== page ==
Island of the Gods and 1000 temples
There is so much we could tell you about Bali, but here we just want to give you the most important information and a
brief idea of this island paradise. If you want to find out more about this unique culture we’d advise you to get an
up-to-date travel guide for Bali.
With a total surface area of some 5,600 m², Bali is one of the smaller spice islands of Indonesia, the world’s largest
archipelago. Following a struggle for independence, the former Dutch colony has been part of the Republic of Indonesia
since 1945. A hero of the freedom army from those days, Ngurah Rai, is still greatly admired, and the airport in Bali’s
capital city Denpasar is named after him.
Before Bali’s attraction for tourism was discovered, the population lived almost exclusively from fishing, cultivation
of rice, coffee, tobacco and spices. The fertility of the soil means that even today up to three harvests a year are possible.
TOURISTIC COASTAL REGION
Nowadays Bali’s coastal regions are fairly touristy, with a highly developed infrastructure particularly in the south of
the island. Cinemas, restaurants, internet cafés, shopping malls and hospitals with western standards have been established
around the hotspots Kuta, Denpasar and Nusa Dua.
However, large stretches of the interior around the volcanoes and the North and East coast still boasts an unspoiled nature.
And here traditional Balinese village life – Kampung – is still very much alive.
The breathtaking scenery with its luxuriant, tropical vegetation and the famous rice terraces is the setting for ancient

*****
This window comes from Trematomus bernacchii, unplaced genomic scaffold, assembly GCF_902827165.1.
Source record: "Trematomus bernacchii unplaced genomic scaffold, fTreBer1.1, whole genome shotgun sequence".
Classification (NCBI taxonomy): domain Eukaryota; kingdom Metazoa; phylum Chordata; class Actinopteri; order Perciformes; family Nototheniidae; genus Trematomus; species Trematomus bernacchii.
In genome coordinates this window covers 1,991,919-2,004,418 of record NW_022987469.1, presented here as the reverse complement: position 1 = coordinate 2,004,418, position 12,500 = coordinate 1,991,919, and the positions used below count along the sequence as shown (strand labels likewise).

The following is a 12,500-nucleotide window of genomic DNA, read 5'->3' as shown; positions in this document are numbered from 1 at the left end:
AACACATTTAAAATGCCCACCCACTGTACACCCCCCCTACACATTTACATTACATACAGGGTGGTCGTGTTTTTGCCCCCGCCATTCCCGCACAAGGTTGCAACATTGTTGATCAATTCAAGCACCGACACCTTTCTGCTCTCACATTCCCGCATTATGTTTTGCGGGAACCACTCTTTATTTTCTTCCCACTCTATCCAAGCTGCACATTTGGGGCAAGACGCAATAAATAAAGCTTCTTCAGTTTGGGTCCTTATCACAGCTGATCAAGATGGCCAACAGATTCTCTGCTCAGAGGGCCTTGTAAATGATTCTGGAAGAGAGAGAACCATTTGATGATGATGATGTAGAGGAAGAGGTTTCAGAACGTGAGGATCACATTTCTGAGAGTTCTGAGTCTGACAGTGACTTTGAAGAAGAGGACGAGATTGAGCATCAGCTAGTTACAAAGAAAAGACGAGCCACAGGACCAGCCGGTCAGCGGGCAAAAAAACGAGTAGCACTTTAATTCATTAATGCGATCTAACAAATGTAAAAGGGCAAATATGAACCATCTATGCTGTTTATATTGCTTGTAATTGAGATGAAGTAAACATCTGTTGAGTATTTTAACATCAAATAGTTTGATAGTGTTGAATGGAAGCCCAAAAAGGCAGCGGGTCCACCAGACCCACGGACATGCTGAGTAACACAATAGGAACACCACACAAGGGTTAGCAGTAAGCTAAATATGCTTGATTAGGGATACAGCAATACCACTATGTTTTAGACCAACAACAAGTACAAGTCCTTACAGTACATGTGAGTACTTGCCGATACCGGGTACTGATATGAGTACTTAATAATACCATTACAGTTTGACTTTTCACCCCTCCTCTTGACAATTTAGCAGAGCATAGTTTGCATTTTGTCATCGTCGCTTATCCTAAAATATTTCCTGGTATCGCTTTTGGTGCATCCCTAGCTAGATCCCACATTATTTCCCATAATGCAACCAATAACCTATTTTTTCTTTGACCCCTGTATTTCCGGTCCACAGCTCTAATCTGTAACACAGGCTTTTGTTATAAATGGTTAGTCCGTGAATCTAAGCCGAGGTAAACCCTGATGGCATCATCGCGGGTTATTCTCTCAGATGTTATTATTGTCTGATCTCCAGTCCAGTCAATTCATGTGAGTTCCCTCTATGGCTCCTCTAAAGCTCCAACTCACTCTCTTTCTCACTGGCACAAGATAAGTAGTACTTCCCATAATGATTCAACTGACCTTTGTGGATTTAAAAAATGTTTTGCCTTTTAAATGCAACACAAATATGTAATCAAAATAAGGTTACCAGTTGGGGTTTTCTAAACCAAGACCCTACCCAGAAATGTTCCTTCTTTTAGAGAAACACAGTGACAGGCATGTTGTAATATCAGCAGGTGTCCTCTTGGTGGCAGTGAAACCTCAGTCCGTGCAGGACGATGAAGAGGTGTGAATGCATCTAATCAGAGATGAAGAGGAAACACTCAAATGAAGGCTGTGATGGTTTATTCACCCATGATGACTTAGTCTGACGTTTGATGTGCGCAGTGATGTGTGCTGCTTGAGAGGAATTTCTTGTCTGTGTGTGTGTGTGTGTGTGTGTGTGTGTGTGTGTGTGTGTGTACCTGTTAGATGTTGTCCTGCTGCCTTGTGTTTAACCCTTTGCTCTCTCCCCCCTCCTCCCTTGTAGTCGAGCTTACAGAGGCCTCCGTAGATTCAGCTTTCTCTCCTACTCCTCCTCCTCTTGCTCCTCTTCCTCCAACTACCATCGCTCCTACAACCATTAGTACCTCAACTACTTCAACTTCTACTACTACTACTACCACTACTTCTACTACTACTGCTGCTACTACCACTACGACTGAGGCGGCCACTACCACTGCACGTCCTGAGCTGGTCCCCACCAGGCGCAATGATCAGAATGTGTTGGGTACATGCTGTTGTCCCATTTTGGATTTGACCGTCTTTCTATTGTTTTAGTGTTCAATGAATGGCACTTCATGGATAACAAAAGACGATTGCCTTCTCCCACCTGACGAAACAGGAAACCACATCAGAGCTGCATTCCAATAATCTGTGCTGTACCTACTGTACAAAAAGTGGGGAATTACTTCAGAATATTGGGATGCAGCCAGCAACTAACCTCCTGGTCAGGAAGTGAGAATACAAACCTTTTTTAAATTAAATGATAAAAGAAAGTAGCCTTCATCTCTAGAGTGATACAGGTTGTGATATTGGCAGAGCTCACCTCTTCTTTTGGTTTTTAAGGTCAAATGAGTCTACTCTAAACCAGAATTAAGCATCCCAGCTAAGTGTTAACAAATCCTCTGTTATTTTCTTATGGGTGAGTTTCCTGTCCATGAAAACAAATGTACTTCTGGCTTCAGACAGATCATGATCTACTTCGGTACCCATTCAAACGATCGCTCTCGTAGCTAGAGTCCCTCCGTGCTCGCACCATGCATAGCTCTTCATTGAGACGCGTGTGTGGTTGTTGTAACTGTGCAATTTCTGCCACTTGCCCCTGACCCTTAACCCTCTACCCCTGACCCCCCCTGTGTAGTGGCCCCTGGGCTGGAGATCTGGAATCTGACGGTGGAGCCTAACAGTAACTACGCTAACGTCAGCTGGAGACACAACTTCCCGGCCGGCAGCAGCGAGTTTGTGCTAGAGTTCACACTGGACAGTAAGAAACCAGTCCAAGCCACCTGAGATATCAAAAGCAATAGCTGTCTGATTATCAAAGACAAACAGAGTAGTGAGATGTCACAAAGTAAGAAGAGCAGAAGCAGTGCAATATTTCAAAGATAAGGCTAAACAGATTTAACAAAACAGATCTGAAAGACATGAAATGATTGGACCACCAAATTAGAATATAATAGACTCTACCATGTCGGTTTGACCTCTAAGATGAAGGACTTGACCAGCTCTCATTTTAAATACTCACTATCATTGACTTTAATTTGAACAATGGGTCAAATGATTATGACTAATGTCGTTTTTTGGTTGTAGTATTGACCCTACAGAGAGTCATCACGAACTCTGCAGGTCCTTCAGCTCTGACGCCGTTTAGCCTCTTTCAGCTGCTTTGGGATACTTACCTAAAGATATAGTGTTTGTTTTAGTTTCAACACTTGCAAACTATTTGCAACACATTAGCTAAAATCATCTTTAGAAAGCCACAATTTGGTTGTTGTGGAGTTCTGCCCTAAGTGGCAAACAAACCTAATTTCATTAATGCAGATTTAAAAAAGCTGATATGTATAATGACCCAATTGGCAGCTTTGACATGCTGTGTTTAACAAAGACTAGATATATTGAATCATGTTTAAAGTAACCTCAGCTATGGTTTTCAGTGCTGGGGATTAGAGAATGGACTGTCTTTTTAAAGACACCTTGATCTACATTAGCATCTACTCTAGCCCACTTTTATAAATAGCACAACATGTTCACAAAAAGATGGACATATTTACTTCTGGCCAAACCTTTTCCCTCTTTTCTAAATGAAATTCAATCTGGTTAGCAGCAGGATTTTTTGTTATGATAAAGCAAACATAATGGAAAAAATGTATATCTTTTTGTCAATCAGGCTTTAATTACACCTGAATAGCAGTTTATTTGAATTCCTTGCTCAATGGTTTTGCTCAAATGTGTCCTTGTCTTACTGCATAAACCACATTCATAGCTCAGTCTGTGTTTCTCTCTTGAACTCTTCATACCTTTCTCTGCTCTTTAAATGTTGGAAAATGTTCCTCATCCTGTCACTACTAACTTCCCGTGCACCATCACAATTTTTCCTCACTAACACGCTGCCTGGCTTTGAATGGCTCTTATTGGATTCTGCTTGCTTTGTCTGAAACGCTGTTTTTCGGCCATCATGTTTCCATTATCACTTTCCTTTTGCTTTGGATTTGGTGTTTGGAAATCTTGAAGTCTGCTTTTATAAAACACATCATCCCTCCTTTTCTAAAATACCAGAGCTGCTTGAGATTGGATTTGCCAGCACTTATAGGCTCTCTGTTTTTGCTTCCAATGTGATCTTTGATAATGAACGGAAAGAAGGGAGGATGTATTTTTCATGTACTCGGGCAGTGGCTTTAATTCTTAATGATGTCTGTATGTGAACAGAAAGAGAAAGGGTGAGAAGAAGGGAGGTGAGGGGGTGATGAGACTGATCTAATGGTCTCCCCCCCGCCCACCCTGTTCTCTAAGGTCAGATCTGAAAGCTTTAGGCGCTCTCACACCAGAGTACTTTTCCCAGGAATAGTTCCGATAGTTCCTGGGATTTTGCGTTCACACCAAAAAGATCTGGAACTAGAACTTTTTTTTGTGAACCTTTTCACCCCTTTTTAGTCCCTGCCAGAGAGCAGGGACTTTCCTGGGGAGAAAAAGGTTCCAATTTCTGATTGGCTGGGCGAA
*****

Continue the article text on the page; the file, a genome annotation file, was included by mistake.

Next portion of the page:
ceremonies and worship. The mystical atmosphere is still evident.
TRADITION AND FRIENDLINESS
90% of the some three million inhabitants of Bali are Hindu, and have, despite the increasing impact of western tourism,
managed to keep up their traditional beliefs and religious lifestyle. So it’s still quite normal for the Balinese to make
offerings to their gods three times a day, and take part in these daily rituals within the family. Even in the midst of
the more than turbulent Kuta, where totally different cultures collide in shopping, clubbing, eating etc., you’re still
likely to come across small offerings and feel the mystic flair of the islands of the gods. And wherever you go, you’ll
always be met with the legendary Balinese smile.
On Bali, if you’re open for new experiences, you will get to know many captivating people, discover an unbelievable beauty
of nature and maybe even manage to take some of this peace and serenity home with you.
You really have to experience the wonderful island of Bali yourself, with all your senses and sound out and appreciate its
wealth of culture, nature and mysticism – and of course its perfect waves. Keep your eyes peeled and always be ready for a
new experience. Then you’ll see that Bali really is a paradise and you’ll understand why we have come to call it home.